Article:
Researchers hope their recent discoveries can lead to treatments and medications for this serious form of multiple sclerosis.
Multiple sclerosis (MS) can present differently in people. It can range from clinically isolated incidents (CIS) and relapsing-remitting MS (RRMS) to a more disabling, progressive form of MS.
People who originally receive a diagnosis of RRMS may transition into progressive MS, taking 10 to 15 years to do so.
Many people don’t progress at all.
Little is known about what drives the development of progressive MS, but inflammatory factors may contribute to this path.
A recent study has discovered two closely related molecules that may explain why some people develop progressive MS.
The research comes from Yale University, Oregon Health Science University (OHSU), and University of California, San Francisco.
It was supported financially by the National Multiple Sclerosis Society (NMSS).
The molecules involved are known as a macrophage migration inhibitory factor (MIF) and its related protein, D-dopachrome tautomerase (D-DT).
MIF and D-DT cause inflammation. They work by binding to the CD74 receptor, which triggers inflammatory reactions throughout the body.
These molecules are called cytokines. They can wreck havoc on the central nervous system if overproduced.
In the study, researchers discovered that there were elevated MIF and D-DT levels in men with the progressive disease compared to men with RRMS.
It’s the first time a correlation between MIF and D-DT cytokine levels in the blood of male subjects with a severe form of MS was revealed.
“To prevent progressive disease would be a big help,” Arthur Vandenbark, a professor of neurology and molecular microbiology and immunology at the OHSU School of Medicine and the study’s co-senior author, told Healthline. “While a cure is what everyone wants, this points the way for targeted therapy in an at-risk population.”
He explained that the focus on understanding disease modifiers and what makes MS worse is what’s important.
The study also revealed for the first time a genetic marker that connects these molecules with males who have progressive MS.
This suggests that a simple genetic test could be used to identify people with MS who are at risk of developing a more severe form of the disease.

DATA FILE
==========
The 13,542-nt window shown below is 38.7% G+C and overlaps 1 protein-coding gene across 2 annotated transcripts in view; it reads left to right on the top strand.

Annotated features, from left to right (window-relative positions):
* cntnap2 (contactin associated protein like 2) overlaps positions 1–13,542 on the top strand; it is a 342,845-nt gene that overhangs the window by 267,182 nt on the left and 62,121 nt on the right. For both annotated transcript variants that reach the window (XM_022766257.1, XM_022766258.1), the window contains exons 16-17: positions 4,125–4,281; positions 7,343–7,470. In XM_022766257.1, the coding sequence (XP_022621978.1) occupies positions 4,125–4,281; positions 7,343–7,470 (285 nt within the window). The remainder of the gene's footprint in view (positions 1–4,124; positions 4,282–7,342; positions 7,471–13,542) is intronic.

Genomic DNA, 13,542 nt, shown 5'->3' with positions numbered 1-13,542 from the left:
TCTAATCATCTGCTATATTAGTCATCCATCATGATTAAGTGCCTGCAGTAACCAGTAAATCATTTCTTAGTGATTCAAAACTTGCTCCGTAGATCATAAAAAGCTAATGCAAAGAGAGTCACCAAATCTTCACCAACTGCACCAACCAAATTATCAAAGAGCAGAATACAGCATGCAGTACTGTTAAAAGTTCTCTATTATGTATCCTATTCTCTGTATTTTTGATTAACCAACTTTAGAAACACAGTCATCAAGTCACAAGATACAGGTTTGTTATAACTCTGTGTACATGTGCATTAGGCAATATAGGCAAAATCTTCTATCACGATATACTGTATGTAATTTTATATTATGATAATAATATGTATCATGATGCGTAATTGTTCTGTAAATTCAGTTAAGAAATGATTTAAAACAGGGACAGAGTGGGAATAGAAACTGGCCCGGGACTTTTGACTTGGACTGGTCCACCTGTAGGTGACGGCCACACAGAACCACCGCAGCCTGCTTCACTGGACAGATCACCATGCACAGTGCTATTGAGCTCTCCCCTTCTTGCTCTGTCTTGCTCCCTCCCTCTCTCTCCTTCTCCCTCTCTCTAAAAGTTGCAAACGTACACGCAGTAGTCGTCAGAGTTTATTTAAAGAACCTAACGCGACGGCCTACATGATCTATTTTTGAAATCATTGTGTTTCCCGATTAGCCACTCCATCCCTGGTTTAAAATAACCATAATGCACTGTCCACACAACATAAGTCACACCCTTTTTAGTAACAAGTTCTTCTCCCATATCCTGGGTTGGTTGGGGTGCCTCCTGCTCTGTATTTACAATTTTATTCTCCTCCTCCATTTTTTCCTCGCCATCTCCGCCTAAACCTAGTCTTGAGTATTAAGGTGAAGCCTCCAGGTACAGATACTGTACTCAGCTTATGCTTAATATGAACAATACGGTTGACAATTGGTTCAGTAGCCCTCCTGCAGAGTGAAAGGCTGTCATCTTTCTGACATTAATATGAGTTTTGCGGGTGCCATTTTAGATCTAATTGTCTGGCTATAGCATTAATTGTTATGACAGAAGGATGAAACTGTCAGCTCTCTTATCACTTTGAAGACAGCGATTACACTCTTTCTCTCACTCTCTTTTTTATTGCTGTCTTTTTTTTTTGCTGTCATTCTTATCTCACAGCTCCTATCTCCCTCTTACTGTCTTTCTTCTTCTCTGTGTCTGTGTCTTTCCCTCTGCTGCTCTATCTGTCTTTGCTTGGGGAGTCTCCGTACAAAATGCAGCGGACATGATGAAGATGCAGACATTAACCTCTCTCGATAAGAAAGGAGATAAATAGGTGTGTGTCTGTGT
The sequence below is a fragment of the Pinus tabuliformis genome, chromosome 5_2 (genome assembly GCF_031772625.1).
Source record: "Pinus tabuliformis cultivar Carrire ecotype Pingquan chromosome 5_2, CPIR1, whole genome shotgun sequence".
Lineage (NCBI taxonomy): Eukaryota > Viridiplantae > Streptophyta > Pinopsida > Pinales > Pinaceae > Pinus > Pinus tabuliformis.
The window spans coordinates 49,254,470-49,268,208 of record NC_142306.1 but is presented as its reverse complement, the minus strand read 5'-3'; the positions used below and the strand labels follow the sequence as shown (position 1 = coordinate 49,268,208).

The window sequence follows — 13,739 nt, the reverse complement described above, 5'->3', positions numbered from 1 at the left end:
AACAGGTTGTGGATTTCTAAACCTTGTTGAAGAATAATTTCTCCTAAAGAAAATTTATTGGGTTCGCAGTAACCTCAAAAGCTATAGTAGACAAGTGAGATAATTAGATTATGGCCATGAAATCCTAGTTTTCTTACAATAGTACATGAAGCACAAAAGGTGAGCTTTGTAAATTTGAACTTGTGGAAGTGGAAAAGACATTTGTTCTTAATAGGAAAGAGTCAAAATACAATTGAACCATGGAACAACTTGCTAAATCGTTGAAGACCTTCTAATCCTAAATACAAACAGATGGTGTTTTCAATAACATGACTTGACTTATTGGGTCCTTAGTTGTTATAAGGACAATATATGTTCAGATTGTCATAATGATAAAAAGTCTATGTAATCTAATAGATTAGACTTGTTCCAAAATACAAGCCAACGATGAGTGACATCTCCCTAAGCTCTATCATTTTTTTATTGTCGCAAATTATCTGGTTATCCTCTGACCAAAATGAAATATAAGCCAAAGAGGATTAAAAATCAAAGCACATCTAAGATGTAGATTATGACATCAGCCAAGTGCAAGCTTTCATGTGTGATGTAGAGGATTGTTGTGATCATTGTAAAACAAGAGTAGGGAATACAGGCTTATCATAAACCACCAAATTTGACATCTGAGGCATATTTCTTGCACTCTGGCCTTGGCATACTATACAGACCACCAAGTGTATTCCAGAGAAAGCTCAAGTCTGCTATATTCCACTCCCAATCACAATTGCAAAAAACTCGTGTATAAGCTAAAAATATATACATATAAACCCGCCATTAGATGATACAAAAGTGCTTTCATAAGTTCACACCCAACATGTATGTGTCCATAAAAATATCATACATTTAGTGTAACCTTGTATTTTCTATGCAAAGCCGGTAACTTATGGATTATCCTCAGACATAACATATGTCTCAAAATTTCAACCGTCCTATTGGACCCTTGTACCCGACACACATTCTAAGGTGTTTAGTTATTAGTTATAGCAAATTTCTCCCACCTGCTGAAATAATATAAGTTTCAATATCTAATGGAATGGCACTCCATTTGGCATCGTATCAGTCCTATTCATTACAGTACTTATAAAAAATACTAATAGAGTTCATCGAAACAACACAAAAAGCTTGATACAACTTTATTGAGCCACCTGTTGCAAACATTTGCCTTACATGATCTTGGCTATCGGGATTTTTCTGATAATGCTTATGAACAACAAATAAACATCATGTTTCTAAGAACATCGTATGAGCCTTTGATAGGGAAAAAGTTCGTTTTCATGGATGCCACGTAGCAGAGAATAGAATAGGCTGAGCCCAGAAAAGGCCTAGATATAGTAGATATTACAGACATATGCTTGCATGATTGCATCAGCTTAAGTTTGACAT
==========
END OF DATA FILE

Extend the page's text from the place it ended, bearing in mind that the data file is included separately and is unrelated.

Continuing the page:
The study was based on a hypothesis that the genetic markers that enhance production of MIF would predispose males to make more of this cytokine than others in the population.
Some genetic markers go with high expression of MIF and D-DT, so researchers looked at males with high levels of MIF and D-DT to see if they had these genetic markers.
The researchers concluded they did, allowing for ways to “target and potentially stop progression,” said Vandenbark.
“It is not an absolute test for who will progress,” Bruce Bebo, executive vice president of research at NMSS, told Healthline, “There are plenty of men with this genetic change that do not have progressive disease, and many with progressive disease that do not have this marker.”
While there’s an increased risk for a more progressive disease, it’s not an absolute.
The next step is to identify drugs in development or approved for therapy that could block this overproduction of MIF.
Studies to treat people with MS over time to prevent the transition from RRMS to progressive MS would require some years of follow up, explained Vandenbark, due to the time needed to observe changes in the study population.
“One day, we might be able to use this knowledge to help predict who is at a higher risk for developing progressive MS,” Bebo said. “But more work still needs to be done before this can be a reality.”
Dr. Jaime Imitola, director of the Progressive Multiple Sclerosis Multidisciplinary Clinic and Translational Research Program at The Ohio State University, told Heathline that this was a “very timely and important study, but [I’m] cautious to extrapolate too much from the data.”
While the data was statistically significant, it needs to be repeated, and with a larger population group.
MIF was one of the first cytokines discovered and has been studied as an inflammatory factor in the past. But it wasn’t known until now how it might contribute to a progression of the illness.
Perhaps the most important role of MIF has to do with progressive MS rather than RRMS.
“This study is changing people’s thoughts as to what MIF can do and the role MIF might have in progressive MS,” explained Bebo.
Editor’s note: Caroline Craven is a patient expert living with MS. Her award-winning blog is GirlwithMS.com. Connect with her on Twitter.